Herald Journal - Enterprise Dispatch - Delano Herald Journal
Capturing the days gone by

Dec. 15, 2008

Cokato native uses art to remember and share Cokato’s past

By Kristen Miller
Staff Writer

COKATO, MN -Cokato native Lavona Keskey recently captured the spirit of Christmas in Cokato, as she remembers it as a child, in a painting she calls, “Remembering a Cokato Christmas.”

Keskey has been drawing and painting for as long as she can remember. She even jokes that she painted her way through high school.

Keskey, who now lives in Plymouth, is partially retired, but still works at the Wuollet Bakery (owned by Doug Wuollet from Cokato), which keeps her fairly busy, she said.

When Keskey isn’t baking or decorating cakes, she is likely working on her next art project.

One day, Keskey and John Koivukangas, also formerly of Cokato, were reminiscing about their childhood town and the days gone by.

Keskey decided to capture those memories and the way Cokato used to be before she forgot it.

For her painting, “Remembering a Cokato Christmas,” Keskey borrowed pictures from the museum in downtown Cokato, since many of the things she remembers as a child are no longer in town, such as the water tower.

The painting, which is set in the 1950s, captures the bakery, which used to be a bus stop (notice those waiting with luggage).

The truck in the painting belongs to her brother, Roger, who fit with the time of the painting, Keskey explained.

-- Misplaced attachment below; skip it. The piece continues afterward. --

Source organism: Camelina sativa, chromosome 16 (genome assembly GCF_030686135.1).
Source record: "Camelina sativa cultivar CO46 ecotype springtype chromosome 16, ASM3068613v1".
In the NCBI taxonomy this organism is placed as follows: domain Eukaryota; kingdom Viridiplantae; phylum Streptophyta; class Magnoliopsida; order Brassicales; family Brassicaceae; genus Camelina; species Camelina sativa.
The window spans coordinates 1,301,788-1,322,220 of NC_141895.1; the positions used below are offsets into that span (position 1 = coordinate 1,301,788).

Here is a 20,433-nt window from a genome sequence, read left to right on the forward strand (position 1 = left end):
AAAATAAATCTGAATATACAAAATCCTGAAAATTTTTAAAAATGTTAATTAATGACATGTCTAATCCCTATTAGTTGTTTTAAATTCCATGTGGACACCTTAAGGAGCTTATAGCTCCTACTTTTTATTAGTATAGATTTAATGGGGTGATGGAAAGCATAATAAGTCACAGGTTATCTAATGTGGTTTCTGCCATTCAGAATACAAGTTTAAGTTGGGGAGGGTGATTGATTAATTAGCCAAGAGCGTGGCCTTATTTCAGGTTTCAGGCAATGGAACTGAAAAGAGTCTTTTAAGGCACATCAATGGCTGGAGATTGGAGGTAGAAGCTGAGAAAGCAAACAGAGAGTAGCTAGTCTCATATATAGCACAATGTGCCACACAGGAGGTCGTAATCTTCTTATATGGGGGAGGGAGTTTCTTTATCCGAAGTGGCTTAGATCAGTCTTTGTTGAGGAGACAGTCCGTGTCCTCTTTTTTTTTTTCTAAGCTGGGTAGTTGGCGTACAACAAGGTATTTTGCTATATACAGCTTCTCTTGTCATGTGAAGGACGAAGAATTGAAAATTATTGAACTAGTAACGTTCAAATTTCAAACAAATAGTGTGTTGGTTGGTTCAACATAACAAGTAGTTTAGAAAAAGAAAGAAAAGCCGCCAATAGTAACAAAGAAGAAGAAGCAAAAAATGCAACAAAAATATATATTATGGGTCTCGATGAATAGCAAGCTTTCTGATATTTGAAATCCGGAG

In the back of the truck is cream cans from the creamery as well as the Christmas tree.

“We always had the cheapest one on the lot,” Keskey said.

Santa Claus can be seen at the town hall, and down the road is the former gas station.

Keskey painted her mother, Mamie, in a red coat walking across the street, as well as herself (in the corner by her signature) in a purple coat carrying her ice skates.

“We used to walk across town to the skating rink,” Keskey commented.

She had so much fun painting Cokato’s past.

“It was like playing paper dolls all over again,” Keskey said.

“Remembering a Cokato Christmas,” both the print and postcards, can be purchased at Chuck’s Floral.

This isn’t the only local painting Keskey has done. She has also painted Lee School, and local farms such as the Morris, Keskey, Kotila, and Raisanen farms.

Several years ago, Keskey was asked to paint cards to be sold as donations for the Courage Center, a Minnapolis-based rehabilitation center for children and adults with disabilities.

Keskey’s cards are one of the top sellers.

The card being sold for this year’s edition of Courage Cards is “Winter Fun,” with skaters skating under a bridge with the Minneapolis skyline in the background.

For next year’s cards, Keskey was asked to paint the Rockefeller Center in New York.

Not knowing how or when she would ever get to New York, Keskey talked to her neighbor, who happens to be a flight attendant.

Keskey’s neighbor then flew the two of them to New York so that Keskey could get a picture of Rockefeller Center and feel the movement of the city.

Keskey spent five hours in New York Nov. 12 and though the famous Rockefeller tree wasn’t up yet (she would paint that in), there were ice skaters.

“It’s pretty fascinating,” Keskey said about the big city.

“It’s easier to paint what you know – you get excited about what you’re painting,” Keskey said. This is also what sells. “Buyers can see that,” she said.

Keskey’s niece, Trisha Wuollet, has been helping by setting up a web site, www.lavonakeskey.com.

Wuollet said that Keskey adds a lot of personality and movement in her paintings. She is also impressed with Keskey’s personalized sculptures.

“She has a very unique ability to capture an image . . . and put life into a character,” Wuollet said.


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